I use Elite Car Care for my kit who I've always found very good. Unlike @Nighthawk I'm not a great fan of Autoglym, although some of their products are good. Just an opinion though, that's the trouble with this - everybody has their own 'go to' products or manufacturers. Mind you, over the last couple of years I've been using up old products from my collection, and I haven't found a real duffer yet...

    One other thing - the better manufacturers often do sample sizes, so look for those first to keep costs down!

    1. For the wash, as @Nels says, use what you already have or just get a cheap generic car shampoo.
    2. Don't forget to buy a wash mitt and PLENTY of microfibre towels.
    3. Clay is essential. Like others here I use Bilt-Hamber. I think it is well worth the investment, and as @StuH says, you only need to use water as a lubricant.
    4. For scratches, tbh you could use the T-Cut you already have (just be careful!). For me, the key will be a paint cleanser after clay/T-Cut and before a final wax. I've used Dodo Lime Prime with good effect.
    5. Wax. Hundreds available, personally I'd take a punt on a small size bottle and then go from there as you can.
    6. Glass cleaner - use an in house spray for now if you have one. If not, Meguiars do the best one I've used.

    For £40, I'd go for the following:

    Elite Pro Soft Synthetic Wool Wash Mitt - Elite Car Care

    auto-clay | Decontaminate and remove iron particles from your cars paintwork - Bilt Hamber
    Auto Clay Regular, £11. Personally I'd go for clay rather than clay AND the IronX for now. Clay should get rid of iron particles too, and for now this is about priorities and budget, right?

    Dodo Juice - Lime & Light Sample Kit - Elite Car Care
    Dodo Lime Prime and two Dodo sampler waxes £24. @AccordCU2 used two pots of wax like this and you'll get four or five waxes out of each - at least. Quality stuff IMHO.

    That's the budget gone without a wheel cleaner, but for now that's what I'd do.

    Just an opinion...have fun, that's what it is all about!
    legend-ary, Nels and Nighthawk like this.
  14. StuH Premium Member Club Supporter

    United Kingdom Stuart Lancashire
    I'd definitely chuck in a fallout remover before clay. I use the Bilt Hamber clay but I do like a little bit of soap in the lubricant, I find it helps work the clay better.

    I use the IPA mix to make sure the panels are as clean as possible before polishing. You don't need that much IPA in the water (4:1 is my favourite) to be effective.
    - - - Updated - - -
    Oh and don't use the red t-cut on metallics!
  15. FirstHonda Premium Member Club Supporter

    Absolutely don't use original T-Cut on a metallic - but I think @legend-ary said he has the Metallic version. Even then I'd be very careful!

    Btw, they all come in red bottles these days, just to confuse matters...:Laughing:

    T-Cut Metallic Colour Restorer 500m...

    I've never used a fall-out remover - it is on my list - my point was that if the budget is fixed and you have to choose one, I'd choose clay first.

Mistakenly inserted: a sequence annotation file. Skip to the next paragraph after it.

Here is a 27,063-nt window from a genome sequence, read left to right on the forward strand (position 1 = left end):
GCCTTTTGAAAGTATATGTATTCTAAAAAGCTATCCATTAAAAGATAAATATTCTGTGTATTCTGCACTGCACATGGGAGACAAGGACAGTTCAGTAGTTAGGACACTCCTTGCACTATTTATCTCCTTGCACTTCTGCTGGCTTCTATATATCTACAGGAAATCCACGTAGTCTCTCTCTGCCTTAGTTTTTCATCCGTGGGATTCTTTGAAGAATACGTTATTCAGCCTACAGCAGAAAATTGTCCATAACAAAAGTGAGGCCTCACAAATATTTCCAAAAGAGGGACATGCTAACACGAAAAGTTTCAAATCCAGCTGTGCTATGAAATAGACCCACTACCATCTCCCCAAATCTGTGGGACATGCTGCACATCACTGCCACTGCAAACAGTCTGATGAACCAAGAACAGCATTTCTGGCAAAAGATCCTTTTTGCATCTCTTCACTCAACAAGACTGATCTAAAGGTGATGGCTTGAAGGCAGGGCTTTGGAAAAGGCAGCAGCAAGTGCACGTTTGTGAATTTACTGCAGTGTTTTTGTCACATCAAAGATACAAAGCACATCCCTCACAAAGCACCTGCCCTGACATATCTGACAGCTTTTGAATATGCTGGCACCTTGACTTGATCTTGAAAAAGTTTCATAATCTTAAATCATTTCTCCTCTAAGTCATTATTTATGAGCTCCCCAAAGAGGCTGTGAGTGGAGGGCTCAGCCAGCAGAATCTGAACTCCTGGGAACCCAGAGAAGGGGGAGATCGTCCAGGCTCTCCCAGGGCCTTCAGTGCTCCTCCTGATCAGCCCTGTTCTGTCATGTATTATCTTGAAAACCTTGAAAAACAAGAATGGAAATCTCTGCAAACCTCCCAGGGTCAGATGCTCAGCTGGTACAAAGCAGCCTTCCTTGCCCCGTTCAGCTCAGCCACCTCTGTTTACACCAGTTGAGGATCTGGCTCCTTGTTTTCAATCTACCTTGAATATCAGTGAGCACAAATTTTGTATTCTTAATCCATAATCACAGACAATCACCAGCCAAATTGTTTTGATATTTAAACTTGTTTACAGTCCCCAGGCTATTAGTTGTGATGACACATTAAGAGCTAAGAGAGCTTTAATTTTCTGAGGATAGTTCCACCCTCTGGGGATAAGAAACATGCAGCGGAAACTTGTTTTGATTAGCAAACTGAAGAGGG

The other option would be to downscale on the final LSP (the wax). I'd stay with a quality paint cleanser personally.

    All you can do is get some appropriate stuff and give it a try. You probably won't find your ideal mix of products for a while...if ever!

    I would suggest you look at Detailing World - lots of great advice there - but as here even with only three or four opinions, what you'll see there are lots more opinions...which may just confuse matters further.
    legend-ary likes this.
  16. StuH Premium Member Club Supporter

    United Kingdom Stuart Lancashire
    It's about 20 years since I last looked at T-Cut!

    I love the fallout stuff, really brings life back to tired paint.
  17. Nels Moderator Staff Team

    I have a very old bottle of Metallic T-Cut, but as said earlier, it is only ever used diluted down with Liquid Turtle Wax and then only when there was a particularly troublesome scratch.
    I expect things like Megs Ultimate would do the job just as well.

    There are so many products out there nowadays that will give smashing results and there are very few decent comparison tests carried out.
    Maybe that's a new topic for TG. Then again, I really want a fair and objective comparison...
  18. StuH Premium Member Club Supporter

    United Kingdom Stuart Lancashire
    Got memories of my grandad t-cutting his Triumph Acclaim with my nana's old tea towels! I think he cut the t-cut with something but can't remember what, it was over 30 years a go.
    legend-ary, Nels and FirstHonda like this.
  19. legend-ary Moderator Staff Team

    well tbh .. I have had some great results with TCut Original on solid paint on a friend's micra but as you and Nels say even the metallic is quite harsh so I am not going to use that unless absolutely necessary, mixed with TW if required.
    Nels likes this.
  20. Nels Moderator Staff Team

    There were far more car with solid colours back then. Clear coat is much easier to maintain but more difficult to colour match when painting.

    I'm sure there are plenty of combinations of modern products that will work.
    I have a jar with a liquid wax emulsion and hard wax mixture for use in warmer weather. It gives me a little more time before it hazes so I can cover a larger area before buffing it off.
    - - - Updated - - -
    When you get a DAS 6, you can just use the milder compounds most of the time, as the machine does all the hard work.
    legend-ary likes this.